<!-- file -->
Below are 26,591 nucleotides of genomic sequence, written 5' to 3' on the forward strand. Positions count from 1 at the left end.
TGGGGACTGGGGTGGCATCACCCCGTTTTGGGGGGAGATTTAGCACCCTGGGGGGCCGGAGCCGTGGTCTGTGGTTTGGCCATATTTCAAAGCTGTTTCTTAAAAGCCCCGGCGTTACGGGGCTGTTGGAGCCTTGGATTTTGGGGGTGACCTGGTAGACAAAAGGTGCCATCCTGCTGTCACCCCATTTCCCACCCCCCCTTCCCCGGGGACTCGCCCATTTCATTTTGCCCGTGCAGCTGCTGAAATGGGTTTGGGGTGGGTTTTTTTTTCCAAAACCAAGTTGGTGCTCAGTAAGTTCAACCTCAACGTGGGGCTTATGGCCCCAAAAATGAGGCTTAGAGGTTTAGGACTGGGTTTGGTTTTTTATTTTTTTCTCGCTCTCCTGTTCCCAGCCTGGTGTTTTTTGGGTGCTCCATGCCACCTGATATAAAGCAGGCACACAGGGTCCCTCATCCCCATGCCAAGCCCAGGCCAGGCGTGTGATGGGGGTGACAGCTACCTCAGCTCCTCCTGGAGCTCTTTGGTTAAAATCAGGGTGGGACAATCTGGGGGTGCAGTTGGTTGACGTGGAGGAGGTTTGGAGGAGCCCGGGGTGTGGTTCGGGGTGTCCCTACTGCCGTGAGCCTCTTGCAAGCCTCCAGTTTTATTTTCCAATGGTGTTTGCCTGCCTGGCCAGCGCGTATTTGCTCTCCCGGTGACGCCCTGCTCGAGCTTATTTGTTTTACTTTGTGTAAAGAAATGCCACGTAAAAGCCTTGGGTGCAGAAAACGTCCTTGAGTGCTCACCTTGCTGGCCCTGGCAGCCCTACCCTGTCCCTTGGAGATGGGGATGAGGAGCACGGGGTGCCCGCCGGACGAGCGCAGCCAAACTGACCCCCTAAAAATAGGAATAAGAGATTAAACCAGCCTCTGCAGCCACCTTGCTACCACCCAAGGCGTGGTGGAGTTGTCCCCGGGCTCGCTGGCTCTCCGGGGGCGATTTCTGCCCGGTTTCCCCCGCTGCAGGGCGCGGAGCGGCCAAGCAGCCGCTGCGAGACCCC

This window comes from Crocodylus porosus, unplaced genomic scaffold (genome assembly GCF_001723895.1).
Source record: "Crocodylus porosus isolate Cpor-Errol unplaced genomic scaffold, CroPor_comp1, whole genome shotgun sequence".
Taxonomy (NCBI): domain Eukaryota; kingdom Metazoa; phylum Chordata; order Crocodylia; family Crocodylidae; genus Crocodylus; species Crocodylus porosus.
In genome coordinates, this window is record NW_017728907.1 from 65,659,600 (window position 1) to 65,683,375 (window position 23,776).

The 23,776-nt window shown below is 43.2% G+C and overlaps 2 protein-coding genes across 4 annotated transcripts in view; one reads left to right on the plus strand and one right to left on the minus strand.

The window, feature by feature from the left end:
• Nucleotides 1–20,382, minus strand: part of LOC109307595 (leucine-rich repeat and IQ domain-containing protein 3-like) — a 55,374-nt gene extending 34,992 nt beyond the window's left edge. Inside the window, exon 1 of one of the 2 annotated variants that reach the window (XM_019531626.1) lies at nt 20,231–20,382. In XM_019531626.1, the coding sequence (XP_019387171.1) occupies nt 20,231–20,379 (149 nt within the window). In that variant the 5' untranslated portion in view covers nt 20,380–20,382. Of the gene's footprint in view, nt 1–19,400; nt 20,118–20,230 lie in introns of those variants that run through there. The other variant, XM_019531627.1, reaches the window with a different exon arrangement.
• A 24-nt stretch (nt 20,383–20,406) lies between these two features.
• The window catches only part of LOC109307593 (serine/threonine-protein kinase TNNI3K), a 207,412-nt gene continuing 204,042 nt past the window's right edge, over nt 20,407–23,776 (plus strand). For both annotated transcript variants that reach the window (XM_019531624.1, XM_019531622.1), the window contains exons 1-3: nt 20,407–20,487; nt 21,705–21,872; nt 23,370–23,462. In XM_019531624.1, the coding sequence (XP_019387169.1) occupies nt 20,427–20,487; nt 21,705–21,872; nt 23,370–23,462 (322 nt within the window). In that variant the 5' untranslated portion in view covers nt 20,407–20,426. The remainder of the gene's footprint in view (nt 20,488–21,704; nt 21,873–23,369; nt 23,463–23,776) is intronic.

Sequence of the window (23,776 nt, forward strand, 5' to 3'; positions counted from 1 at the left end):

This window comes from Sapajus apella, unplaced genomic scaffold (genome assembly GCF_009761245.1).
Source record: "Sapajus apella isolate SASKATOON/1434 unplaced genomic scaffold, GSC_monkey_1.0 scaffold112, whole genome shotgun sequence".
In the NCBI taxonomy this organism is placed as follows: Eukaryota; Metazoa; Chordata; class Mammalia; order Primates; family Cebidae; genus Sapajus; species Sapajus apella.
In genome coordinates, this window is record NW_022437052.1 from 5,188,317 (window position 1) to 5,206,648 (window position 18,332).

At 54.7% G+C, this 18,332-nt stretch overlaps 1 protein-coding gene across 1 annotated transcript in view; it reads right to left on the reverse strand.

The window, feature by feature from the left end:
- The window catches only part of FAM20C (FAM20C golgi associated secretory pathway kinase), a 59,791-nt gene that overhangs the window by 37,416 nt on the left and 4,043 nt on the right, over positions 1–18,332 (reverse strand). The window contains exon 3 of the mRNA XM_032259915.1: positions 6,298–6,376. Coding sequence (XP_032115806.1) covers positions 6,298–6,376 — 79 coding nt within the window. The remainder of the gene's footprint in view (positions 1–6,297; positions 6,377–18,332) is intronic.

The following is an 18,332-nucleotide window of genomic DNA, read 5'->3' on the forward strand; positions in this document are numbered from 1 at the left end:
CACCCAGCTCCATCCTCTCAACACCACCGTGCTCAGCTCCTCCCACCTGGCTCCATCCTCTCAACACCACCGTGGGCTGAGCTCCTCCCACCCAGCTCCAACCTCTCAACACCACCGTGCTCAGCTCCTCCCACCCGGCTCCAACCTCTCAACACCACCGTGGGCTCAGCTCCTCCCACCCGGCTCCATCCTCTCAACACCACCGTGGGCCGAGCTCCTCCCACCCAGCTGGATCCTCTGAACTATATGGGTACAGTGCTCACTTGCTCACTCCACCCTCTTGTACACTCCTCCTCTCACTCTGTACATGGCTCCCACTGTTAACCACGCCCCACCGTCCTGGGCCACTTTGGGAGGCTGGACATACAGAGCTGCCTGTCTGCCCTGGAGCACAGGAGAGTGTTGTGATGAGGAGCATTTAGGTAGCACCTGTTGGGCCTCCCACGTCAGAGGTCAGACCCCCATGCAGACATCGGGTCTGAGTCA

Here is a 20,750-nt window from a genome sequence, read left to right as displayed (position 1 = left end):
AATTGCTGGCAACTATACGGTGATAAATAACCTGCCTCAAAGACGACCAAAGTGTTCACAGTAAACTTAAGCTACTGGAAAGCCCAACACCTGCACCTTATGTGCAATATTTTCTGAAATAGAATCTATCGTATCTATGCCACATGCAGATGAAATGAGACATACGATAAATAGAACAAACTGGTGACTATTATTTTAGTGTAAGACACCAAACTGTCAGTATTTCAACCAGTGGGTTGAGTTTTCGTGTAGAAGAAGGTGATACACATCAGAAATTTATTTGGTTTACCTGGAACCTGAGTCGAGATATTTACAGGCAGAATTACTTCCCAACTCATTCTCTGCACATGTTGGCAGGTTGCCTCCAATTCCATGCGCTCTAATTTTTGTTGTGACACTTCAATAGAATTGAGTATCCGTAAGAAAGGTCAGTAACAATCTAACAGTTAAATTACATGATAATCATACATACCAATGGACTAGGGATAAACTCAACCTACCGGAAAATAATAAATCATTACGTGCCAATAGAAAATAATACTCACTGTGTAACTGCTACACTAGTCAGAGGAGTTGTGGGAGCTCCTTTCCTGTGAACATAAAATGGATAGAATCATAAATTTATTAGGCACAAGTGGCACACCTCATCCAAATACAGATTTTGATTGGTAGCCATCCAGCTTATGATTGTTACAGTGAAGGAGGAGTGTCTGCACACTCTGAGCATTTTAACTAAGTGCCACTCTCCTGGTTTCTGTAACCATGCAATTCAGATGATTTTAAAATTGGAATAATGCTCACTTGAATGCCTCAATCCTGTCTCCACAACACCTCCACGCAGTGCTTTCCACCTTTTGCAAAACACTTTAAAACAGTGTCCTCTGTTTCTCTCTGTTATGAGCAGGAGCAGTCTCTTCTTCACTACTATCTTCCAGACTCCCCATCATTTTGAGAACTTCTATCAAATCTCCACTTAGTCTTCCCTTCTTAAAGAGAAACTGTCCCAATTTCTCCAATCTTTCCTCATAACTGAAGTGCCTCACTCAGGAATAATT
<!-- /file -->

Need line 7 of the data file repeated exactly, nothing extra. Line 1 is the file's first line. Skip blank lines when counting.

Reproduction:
The 23,776-nt window shown below is 43.2% G+C and overlaps 2 protein-coding genes across 4 annotated transcripts in view; one reads left to right on the plus strand and one right to left on the minus strand.